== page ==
Wood Mackenzie expects the recent cost overrun disputes
around the canal expansion to be resolved with limited
disruption due to the significance of the Canal to global
Significant disruptions will crimp profitability for US LNG
producers, create a tighter LNG shipping market and affect
the US Gulf Coast petrochemical
"Given the enormous strategic and financial importance of the
Canal to Panama, we expect the gridlock to be resolved," says
Andrew Buckland, Senior LNG Shipping Analyst at Wood
Mackenzie. "If the delays last 6 12 months, it will
have limited impact, as trade will carry on much as it does
now, but further delays threaten the investments of a
significant number of groups that are set to benefit from
expanded capacity on the waterway."
The expansion will benefit users depending on the position of
their ports in relation to the canal, particularly the US,
whose cargo accounts for 65% of total cargo moved through the
"When completed, US coal suppliers will see some of the
greatest benefits from the expansion
as they will realize
substantial cost and time savings, even when compared with
Colombian and Venezuela suppliers. The shortening of the
route to Asian markets will result in greater opportunities,"
added Jaime Correal, Senior Coal Markets Analyst at Wood
Analysis by Wood Mackenzie shows US coal producers to benefit
from completion of the canal due to further delays; issues
for coal, gas and oil trading are:
- If the canal expansion is further delayed,
Australia and Canada could grow its market share in the
Asia-Pacific region, delaying the opportunity for US Gulf
coal suppliers to benefit from the expansion.
- US Gulf coal suppliers can achieve savings of about
US$4.72/ton ($/t) on ocean freight rates using capesize
vessels through the Panama Canal when compared with a
routing of the same size vessel via the Cape of Good Hope
and Sunda Straits. The Canal will save 9.7 days and the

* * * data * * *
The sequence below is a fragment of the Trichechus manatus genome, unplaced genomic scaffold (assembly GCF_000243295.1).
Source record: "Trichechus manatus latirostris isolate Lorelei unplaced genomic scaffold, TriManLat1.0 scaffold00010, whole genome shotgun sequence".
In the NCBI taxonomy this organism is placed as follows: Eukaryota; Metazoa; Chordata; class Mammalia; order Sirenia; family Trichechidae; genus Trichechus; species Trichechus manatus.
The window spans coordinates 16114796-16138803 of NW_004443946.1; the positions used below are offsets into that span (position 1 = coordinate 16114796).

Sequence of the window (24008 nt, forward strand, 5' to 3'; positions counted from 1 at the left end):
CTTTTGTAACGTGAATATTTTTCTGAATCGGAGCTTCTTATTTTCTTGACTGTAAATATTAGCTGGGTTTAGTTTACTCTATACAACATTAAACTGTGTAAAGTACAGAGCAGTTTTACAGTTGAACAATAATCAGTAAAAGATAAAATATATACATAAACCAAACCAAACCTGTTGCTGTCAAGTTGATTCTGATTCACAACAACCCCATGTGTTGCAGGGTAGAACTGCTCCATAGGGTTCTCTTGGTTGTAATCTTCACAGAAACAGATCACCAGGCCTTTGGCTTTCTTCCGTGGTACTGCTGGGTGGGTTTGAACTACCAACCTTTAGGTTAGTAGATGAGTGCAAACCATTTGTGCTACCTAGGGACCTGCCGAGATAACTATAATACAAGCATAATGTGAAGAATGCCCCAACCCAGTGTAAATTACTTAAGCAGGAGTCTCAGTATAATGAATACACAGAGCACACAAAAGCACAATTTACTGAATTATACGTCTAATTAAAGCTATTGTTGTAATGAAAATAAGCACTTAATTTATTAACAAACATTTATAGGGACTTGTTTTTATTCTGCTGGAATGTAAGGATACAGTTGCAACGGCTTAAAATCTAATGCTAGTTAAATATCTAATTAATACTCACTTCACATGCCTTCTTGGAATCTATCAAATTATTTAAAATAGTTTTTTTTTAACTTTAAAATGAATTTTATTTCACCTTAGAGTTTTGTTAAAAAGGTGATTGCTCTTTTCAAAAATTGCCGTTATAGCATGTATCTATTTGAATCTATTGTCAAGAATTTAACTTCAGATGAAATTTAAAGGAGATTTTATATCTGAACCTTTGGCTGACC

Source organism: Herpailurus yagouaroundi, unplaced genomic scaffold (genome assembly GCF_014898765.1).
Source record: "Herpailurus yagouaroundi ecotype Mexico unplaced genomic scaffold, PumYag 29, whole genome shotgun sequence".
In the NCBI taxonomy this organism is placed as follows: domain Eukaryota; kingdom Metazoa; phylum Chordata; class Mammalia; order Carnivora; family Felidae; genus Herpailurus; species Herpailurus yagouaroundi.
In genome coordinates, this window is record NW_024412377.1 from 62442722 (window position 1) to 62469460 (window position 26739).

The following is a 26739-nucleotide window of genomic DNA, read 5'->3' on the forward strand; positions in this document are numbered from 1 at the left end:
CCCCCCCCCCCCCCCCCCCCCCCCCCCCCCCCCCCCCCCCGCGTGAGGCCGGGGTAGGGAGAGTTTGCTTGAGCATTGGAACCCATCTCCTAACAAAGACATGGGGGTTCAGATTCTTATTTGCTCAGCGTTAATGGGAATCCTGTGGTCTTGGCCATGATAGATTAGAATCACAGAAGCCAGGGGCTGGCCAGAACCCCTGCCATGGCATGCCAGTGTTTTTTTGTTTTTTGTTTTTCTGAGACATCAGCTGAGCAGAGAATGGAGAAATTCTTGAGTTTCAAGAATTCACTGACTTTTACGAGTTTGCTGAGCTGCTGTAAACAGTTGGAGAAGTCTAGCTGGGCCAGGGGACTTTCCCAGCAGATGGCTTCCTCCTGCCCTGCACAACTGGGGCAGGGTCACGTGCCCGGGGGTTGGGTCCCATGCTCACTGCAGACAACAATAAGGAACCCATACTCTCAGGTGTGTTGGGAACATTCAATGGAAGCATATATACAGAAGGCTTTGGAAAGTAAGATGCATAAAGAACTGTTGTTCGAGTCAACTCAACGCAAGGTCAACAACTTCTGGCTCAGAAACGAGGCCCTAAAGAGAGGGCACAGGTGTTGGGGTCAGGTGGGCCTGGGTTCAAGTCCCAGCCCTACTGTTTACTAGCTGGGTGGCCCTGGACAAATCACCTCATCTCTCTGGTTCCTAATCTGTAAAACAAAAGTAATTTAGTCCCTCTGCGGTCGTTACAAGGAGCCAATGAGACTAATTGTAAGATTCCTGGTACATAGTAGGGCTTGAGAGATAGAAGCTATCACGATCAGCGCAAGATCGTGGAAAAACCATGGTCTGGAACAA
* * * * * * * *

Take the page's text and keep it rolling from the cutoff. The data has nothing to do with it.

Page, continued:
cost savings will increase trade of thermal and
metallurgical coal from the US to Japan, Vietnam and
eventually China via US Gulf Coast ports.
- US suppliers will become more efficient into countries
located in the Pacific Coast of South America, especially
Chile where Colombian producers have traditionally
dominated the coal market.
- Although the expanded canal will accommodate capesize
vessels, cargo weight will be limited to less than 140,000
payable load tons, which will restrict the passage of fully
- US coal exports from the US East coast to China will
lose the opportunity of capturing additional market share
in China and South America.
- The trip to China from the East coast via the Panama
Canal cuts 6.2 days and can help to realize savings of
US$0.89/t assuming time charter rates of $60,000/day for a
- LNG is not currently traded through the Panama Canal as
most LNG vessels are too wide to fit through the locks. The
expansion project will allow all but the
very largest LNG ships to use the Panama Canal.
- A delay until early 2016 will impact the first US Gulf
LNG exports from Sabine Pass. This will impose a higher
shipping cost to target markets in Asia as ships will need
to take a longer route via the Cape of Good Hope. However,
the differential between US and Asian gas prices will still
make the trade profitable and initial volumes will be small
as the project ramps up.
- The LNG shipping market will be tighter (with higher
spot-market freight rates) than it would otherwise have
been as volumes from Trinidad and the USA will have to
travel the long way round to Asia. The LNG shipping market
is expected to weaken between now and 2016 as new ships are
delivered to the market before new capacity comes
- No impact on Venezuelan crude exports to China is
anticipated. Trade will continue to be more cost effective
in Very Large Container Carriers (VLCCs) that are too big
to fit through the expanded canal.
- Supports higher product prices in Chile and exposes US
exports to higher shipping costs.
- Supports product exports via alternate routes.